$${{{{{\rm{Fold\; change}}}}}}=2 ^{\wedge} x$$

    where x is a vector of model coefficients derived from ANCOM-BC (based on natural log transformed abundances), or MaAsLin2 (based on log2-transformed relative abundances).

  • Plots. The -log10 FDR q-values from MaAsLin2 and ANCOM-BC species MWAS were plotted for all tested species using ggplot2 R package. Venn diagrams showing overlap of MaAsLin2 and ANCOM-BC detected species from MWAS at FDR < 0.05 and FDR < 0.1 were created using the ggvenn R package. Relative abundances (MaAsLin2) and bias-corrected observed abundances (ANCOM-BC) in PD and NHC, and the FCs with 95% CI were plotted for PD-associated species and selected KO groups and pathways using ggplot2 R package. To extract bias-corrected observed abundances from ANCOM-BC to plot, we used Eq. (4) in R:

    $${{{{{\rm{Bias}}}}}}-{{{{{\rm{corrected}}}}}}\; {{{{{\rm{observed}}}}}}\; {{{{{\rm{abundances}}}}}}=\exp (\log (x+1) - y)$$

    where x is a sample by feature matrix of observed abundances, and y is a vector of sampling fractions estimated by ANCOM-BC for each sample.

  • Parameters. MaAsLin2 and ANCOM-BC were run with default parameters, except: microbial features that were present in <5% of samples were excluded from testing to ensure minimum analytic N=37 (‘zero_cut=0.95‘ for ANCOM-BC, ‘min_prevalence=0.05‘ for MaAsLin2), and multiple testing correction was Benjamini-Hochberg FDR67 (‘p_adj_method=”BH”‘ for ANCOM-BC, ‘correction=”BH”‘ for MaAsLin2). Additionally, for MaAsLin2, ‘normalization‘ was set to “NONE” as data input was already total sum scaled normalized, and ‘standardize‘ was set to “FALSE” as standardization of quantitative variables was done prior to running MaAsLin2 using the ‘scale‘ function in R.

  • Age and sex adjustment. 84 PD-associated species from MWAS were retested for association with PD with age, sex, stool collection method, and total sequence count in the model, using MaAsLin2. ANCOM-BC was not used in subset analyses because bias-correction would use only the 84 species and not the entire metagenome. Benjamini-Hochberg FDR method67 was used for multiple testing correction.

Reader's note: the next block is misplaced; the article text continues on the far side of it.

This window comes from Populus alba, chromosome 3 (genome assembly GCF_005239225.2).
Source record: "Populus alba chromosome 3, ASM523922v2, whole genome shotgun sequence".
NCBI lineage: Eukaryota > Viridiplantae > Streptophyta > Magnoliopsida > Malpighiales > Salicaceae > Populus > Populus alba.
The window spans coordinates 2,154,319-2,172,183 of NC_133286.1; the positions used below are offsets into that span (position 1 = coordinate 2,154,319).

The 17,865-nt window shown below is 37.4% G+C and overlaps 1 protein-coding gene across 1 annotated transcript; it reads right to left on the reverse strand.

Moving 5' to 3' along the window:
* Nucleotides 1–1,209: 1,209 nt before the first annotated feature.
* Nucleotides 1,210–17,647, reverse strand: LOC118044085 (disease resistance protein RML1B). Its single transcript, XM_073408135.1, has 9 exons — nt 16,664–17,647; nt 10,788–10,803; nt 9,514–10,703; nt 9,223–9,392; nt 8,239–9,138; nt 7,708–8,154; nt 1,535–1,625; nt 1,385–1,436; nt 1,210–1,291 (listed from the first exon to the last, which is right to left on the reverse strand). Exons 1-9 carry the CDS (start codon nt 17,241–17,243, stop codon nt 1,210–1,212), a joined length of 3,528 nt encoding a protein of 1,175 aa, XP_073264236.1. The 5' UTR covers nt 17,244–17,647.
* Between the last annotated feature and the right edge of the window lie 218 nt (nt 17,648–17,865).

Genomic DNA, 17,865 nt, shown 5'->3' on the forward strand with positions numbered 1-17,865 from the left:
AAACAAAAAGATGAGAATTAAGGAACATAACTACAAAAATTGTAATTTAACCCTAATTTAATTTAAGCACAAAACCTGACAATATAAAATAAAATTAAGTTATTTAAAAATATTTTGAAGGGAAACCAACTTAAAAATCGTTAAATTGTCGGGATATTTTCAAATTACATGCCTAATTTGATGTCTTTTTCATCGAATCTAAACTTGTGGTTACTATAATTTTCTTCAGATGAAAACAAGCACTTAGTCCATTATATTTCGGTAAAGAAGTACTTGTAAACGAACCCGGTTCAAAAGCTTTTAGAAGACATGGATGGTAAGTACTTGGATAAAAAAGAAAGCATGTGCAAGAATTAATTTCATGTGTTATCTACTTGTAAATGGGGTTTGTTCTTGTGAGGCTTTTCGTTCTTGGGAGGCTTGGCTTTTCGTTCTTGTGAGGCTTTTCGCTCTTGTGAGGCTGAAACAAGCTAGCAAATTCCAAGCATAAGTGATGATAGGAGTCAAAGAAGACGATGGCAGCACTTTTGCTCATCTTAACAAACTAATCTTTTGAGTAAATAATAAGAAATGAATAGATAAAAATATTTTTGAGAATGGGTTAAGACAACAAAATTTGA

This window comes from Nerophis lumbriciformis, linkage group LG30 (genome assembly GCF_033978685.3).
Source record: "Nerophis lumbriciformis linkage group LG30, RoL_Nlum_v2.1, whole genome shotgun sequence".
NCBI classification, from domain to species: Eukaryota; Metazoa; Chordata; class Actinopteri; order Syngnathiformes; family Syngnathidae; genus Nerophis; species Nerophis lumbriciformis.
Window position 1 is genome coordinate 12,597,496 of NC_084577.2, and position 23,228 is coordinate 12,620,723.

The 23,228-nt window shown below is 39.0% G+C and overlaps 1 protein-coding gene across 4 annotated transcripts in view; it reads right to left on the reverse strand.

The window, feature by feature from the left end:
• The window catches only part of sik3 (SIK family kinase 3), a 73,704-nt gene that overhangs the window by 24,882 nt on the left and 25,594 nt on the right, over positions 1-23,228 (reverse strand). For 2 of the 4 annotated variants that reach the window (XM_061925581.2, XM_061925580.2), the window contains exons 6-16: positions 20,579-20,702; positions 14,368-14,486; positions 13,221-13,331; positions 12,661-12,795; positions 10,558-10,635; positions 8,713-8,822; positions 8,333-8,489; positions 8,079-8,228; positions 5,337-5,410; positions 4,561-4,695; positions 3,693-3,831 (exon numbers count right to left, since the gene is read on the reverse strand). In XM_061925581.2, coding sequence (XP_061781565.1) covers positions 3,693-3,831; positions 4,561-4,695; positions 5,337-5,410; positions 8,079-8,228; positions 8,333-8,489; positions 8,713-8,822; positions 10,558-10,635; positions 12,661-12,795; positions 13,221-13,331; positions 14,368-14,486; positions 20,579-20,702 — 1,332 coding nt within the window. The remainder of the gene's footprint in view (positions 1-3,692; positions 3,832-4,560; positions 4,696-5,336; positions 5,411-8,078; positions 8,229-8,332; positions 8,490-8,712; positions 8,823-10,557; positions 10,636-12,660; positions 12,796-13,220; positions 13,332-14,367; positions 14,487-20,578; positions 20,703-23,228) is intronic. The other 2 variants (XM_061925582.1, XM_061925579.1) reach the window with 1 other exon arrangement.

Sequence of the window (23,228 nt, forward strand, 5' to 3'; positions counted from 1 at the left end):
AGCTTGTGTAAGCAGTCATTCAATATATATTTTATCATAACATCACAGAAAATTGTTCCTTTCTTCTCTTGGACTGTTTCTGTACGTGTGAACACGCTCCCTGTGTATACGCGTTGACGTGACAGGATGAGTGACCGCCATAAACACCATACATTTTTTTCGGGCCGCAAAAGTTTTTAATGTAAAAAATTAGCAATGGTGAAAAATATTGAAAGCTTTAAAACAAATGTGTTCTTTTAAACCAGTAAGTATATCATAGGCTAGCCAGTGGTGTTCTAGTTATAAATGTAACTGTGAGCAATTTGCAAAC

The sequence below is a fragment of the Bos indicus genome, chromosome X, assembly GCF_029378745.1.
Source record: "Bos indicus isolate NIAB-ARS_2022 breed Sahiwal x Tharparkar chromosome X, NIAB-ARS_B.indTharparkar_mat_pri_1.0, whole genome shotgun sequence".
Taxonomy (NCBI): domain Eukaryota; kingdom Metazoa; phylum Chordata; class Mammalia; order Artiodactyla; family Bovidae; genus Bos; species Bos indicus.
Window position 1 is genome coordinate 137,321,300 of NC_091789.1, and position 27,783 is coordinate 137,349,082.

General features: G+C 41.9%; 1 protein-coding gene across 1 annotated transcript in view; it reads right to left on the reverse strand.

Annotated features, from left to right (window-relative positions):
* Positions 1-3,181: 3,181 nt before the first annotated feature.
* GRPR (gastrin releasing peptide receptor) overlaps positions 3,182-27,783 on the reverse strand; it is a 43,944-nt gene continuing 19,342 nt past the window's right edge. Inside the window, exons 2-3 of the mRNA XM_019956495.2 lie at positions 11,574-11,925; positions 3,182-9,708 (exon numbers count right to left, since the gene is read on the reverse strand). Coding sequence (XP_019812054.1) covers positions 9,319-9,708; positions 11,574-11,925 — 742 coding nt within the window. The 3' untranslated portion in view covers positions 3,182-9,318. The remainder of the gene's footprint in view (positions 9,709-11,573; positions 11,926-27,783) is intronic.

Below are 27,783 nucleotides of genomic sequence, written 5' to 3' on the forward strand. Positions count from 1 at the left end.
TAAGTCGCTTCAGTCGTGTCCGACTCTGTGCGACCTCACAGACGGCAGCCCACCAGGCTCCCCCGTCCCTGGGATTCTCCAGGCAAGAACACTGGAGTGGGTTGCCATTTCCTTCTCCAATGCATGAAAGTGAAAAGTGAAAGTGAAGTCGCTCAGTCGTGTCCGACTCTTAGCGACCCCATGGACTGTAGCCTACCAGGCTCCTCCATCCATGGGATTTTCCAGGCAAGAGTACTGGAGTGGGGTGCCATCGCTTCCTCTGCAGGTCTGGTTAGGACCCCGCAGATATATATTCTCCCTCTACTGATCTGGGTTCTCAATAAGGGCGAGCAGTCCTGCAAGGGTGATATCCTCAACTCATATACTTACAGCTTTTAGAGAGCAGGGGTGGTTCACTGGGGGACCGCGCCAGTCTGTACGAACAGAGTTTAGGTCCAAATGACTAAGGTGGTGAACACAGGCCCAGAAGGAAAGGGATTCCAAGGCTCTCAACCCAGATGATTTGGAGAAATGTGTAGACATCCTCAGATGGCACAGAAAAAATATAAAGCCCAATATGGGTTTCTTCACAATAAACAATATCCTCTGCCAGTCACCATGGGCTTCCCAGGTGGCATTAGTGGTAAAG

• Confounder analysis. To investigate the confounding effects of extrinsic variables that differed between PD and NHC, MaAsLin2 was performed with the 84 PD-associated species from MWAS, and 9 variables in the model: PD/NHC, total sequence count, intake (yes/no) of alcohol, laxatives, probiotics, antihistamines, depression-anxiety-mood medication, pain medication, and sleep-aid. Five subjects were excluded because they were missing pain medication and sleep-aid data. Stool collection method was not included as the 5 excluded subjects were those who used swabs. Although PD and NHC also differed in weight loss, GI discomfort, and constipation, these variables were not considered confounders because they are intrinsic features of PD. Adjusting for them would mask a part of PD, which is counter to the aim of this study: to generate a full unaltered view of the dysbiosis in PD metagenome. Age and sex are also intrinsic to PD as they are risk factors. However, the selection of household controls to minimize environmental variation inflated the female preponderance and younger ages in controls as PD is more prevalent in men. To ensure the species-level GWAS results were not artifacts of this distortion, we ran MaAsLin2 on the 84 PD-associated species from MWAS and 5 variables in the model: PD/NHC, total sequence count, stool collection method, male/female, and age at stool collection (in years and standardized using ‘scale‘ in R). Benjamini-Hochberg FDR method67 was used for multiple testing correction.